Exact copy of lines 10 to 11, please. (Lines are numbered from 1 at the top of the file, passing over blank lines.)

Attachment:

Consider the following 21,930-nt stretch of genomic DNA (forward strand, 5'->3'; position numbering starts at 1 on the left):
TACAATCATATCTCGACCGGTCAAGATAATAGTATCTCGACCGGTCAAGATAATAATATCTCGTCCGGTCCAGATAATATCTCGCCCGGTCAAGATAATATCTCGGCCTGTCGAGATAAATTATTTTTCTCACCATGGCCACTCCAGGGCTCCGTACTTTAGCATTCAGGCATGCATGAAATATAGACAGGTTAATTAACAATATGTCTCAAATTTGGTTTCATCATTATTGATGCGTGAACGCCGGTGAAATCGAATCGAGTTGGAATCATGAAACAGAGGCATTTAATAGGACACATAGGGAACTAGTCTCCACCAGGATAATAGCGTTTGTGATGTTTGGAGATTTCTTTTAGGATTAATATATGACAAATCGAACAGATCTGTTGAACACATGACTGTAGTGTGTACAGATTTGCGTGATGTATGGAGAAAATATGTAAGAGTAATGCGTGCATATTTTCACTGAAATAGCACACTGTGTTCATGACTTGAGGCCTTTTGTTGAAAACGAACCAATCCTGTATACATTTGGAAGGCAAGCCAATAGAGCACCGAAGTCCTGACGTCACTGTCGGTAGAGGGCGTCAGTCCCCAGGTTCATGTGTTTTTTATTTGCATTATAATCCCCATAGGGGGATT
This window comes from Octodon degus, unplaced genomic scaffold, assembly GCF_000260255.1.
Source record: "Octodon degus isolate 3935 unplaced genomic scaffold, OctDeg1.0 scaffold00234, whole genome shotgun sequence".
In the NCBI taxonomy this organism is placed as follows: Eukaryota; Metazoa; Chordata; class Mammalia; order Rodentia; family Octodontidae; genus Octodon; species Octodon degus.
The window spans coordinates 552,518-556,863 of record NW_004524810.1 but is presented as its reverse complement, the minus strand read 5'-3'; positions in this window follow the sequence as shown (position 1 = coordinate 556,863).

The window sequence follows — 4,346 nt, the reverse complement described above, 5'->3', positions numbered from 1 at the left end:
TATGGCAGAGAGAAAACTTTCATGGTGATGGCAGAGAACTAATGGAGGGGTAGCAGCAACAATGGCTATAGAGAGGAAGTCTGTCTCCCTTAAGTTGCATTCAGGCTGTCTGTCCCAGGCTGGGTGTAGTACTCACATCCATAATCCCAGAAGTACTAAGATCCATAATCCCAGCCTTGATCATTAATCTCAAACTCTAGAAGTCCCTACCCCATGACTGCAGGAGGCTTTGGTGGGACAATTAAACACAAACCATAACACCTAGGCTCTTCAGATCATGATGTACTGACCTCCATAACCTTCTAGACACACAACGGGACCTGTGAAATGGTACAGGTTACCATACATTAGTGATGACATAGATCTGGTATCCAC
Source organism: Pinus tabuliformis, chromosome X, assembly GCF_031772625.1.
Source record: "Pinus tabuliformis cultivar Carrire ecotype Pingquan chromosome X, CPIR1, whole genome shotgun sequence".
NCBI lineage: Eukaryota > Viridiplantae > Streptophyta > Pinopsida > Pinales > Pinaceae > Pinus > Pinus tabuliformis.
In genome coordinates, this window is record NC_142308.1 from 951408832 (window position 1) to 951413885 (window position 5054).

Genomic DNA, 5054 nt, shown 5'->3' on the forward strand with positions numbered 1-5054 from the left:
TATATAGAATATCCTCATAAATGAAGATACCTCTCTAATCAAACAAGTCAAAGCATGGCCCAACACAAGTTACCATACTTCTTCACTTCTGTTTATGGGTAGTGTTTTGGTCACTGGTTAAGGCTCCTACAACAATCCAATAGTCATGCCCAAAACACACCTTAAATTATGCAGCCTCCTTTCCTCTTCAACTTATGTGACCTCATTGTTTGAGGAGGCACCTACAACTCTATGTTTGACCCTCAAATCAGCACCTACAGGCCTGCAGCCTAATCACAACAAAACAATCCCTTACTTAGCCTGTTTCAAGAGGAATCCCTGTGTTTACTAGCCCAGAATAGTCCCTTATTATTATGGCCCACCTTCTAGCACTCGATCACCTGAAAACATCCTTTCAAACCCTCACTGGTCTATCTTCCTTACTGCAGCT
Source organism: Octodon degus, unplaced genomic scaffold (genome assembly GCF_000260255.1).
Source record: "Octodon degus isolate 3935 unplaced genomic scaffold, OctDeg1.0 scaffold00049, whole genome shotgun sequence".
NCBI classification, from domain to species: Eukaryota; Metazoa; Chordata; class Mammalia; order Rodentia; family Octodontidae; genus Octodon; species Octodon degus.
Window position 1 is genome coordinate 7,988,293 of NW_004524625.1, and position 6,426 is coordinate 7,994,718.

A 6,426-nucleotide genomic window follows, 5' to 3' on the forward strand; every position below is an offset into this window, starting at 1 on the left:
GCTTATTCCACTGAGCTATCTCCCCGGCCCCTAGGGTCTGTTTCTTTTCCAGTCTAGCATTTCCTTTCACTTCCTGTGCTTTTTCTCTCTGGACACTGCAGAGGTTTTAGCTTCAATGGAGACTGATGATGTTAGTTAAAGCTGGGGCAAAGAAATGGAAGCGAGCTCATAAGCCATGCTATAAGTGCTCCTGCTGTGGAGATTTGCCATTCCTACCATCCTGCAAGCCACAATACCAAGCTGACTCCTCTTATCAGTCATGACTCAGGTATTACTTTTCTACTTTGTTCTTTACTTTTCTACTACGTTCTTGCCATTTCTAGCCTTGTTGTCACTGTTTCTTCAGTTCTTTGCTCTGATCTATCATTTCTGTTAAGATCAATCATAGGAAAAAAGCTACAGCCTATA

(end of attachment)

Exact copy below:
Source record: "Pinus tabuliformis cultivar Carrire ecotype Pingquan chromosome X, CPIR1, whole genome shotgun sequence".
NCBI lineage: Eukaryota > Viridiplantae > Streptophyta > Pinopsida > Pinales > Pinaceae > Pinus > Pinus tabuliformis.